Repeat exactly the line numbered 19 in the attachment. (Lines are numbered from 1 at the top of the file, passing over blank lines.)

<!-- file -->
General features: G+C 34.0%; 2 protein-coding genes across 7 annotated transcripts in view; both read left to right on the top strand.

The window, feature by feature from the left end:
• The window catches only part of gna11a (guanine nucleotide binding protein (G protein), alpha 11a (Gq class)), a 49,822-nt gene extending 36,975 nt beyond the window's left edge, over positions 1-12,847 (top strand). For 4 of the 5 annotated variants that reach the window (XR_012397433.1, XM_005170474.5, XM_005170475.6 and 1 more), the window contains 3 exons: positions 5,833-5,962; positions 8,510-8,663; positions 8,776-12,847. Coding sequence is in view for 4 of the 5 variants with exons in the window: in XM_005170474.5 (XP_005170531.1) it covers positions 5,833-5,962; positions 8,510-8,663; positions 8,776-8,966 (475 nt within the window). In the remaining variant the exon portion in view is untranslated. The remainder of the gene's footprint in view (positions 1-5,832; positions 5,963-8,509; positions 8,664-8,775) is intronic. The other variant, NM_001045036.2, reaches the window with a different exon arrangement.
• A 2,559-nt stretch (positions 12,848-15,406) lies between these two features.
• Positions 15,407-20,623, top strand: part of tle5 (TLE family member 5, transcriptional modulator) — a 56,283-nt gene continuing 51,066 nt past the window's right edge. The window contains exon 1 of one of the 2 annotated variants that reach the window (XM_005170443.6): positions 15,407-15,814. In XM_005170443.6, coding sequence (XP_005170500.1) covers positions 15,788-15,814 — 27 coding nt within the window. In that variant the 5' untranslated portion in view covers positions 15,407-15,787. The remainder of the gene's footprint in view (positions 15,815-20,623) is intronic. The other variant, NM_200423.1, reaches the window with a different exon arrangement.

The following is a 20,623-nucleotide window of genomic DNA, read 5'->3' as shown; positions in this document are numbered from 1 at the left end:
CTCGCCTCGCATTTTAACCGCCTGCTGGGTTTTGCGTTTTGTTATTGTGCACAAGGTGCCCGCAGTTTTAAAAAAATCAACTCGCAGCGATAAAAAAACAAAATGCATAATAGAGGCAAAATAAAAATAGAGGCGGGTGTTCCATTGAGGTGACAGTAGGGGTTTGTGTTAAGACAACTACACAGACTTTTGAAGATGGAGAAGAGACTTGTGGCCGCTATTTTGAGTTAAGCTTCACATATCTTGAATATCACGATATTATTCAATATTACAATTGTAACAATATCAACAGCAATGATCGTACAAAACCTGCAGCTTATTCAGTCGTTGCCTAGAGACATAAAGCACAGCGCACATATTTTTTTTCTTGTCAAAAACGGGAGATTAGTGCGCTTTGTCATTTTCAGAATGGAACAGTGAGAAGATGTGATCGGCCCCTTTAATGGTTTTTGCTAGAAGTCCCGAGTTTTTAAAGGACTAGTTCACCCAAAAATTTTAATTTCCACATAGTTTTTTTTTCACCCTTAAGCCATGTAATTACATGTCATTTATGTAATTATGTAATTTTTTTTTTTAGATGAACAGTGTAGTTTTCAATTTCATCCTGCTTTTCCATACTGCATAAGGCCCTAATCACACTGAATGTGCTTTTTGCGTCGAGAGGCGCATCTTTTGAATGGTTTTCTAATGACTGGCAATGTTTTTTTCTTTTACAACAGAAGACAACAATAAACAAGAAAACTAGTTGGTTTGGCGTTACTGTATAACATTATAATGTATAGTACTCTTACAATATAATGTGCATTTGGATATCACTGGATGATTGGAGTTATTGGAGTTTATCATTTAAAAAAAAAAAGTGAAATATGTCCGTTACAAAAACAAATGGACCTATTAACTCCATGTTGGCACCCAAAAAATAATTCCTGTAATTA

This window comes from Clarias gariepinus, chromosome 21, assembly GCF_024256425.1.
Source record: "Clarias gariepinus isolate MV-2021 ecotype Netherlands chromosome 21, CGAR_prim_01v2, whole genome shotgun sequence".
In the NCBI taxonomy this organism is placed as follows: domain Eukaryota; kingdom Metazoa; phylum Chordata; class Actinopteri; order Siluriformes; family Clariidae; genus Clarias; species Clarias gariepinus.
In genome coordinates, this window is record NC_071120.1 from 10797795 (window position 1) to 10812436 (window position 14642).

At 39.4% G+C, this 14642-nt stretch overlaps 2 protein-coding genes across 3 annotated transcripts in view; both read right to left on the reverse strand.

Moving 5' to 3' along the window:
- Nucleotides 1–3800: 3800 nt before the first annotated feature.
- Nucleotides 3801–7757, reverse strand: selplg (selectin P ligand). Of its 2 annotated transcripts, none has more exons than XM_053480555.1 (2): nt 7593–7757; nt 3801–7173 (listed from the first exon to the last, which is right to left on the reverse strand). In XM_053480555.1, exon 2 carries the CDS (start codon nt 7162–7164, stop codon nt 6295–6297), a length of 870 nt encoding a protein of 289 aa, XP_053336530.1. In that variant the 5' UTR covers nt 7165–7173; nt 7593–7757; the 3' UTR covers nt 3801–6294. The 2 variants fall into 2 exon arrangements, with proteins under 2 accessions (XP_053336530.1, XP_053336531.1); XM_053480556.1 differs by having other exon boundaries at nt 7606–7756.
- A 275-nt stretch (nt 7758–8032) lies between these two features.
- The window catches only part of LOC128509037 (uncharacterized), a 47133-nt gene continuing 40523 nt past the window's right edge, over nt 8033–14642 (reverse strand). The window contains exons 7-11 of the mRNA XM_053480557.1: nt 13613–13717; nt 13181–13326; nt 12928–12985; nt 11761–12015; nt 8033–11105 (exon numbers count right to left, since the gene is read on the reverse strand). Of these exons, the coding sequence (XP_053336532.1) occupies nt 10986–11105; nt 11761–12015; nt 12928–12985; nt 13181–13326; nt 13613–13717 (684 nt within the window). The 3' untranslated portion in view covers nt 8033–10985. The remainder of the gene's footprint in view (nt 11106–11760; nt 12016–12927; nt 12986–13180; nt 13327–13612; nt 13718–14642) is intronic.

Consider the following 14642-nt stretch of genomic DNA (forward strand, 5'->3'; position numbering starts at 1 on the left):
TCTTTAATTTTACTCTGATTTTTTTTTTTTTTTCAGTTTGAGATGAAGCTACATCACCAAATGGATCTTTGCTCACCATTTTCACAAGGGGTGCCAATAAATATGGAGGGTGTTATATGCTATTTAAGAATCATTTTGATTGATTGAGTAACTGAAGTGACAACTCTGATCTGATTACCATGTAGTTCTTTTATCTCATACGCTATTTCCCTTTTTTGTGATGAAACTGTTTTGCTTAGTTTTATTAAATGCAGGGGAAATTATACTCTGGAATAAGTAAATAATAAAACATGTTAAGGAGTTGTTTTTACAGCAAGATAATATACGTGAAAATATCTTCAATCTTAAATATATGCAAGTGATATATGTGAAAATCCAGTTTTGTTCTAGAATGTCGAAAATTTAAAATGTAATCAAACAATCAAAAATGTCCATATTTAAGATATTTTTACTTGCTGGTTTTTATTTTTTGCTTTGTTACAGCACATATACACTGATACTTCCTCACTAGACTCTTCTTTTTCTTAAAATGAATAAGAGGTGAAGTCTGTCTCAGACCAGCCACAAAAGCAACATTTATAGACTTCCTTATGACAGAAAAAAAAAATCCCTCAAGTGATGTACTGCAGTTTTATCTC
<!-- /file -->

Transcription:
TCTTTAATTTTACTCTGATTTTTTTTTTTTTTTCAGTTTGAGATGAAGCTACATCACCAAATGGATCTTTGCTCACCATTTTCACAAGGGGTGCCAATAAATATGGAGGGTGTTATATGCTATTTAAGAATCATTTTGATTGATTGAGTAACTGAAGTGACAACTCTGATCTGATTACCATGTAGTTCTTTTATCTCATACGCTATTTCCCTTTTTTGTGATGAAACTGTTTTGCTTAGTTTTATTAAATGCAGGGGAAATTATACTCTGGAATAAGTAAATAATAAAACATGTTAAGGAGTTGTTTTTACAGCAAGATAATATACGTGAAAATATCTTCAATCTTAAATATATGCAAGTGATATATGTGAAAATCCAGTTTTGTTCTAGAATGTCGAAAATTTAAAATGTAATCAAACAATCAAAAATGTCCATATTTAAGATATTTTTACTTGCTGGTTTTTATTTTTTGCTTTGTTACAGCACATATACACTGATACTTCCTCACTAGACTCTTCTTTTTCTTAAAATGAATAAGAGGTGAAGTCTGTCTCAGACCAGCCACAAAAGCAACATTTATAGACTTCCTTATGACAGAAAAAAAAAATCCCTCAAGTGATGTACTGCAGTTTTATCTC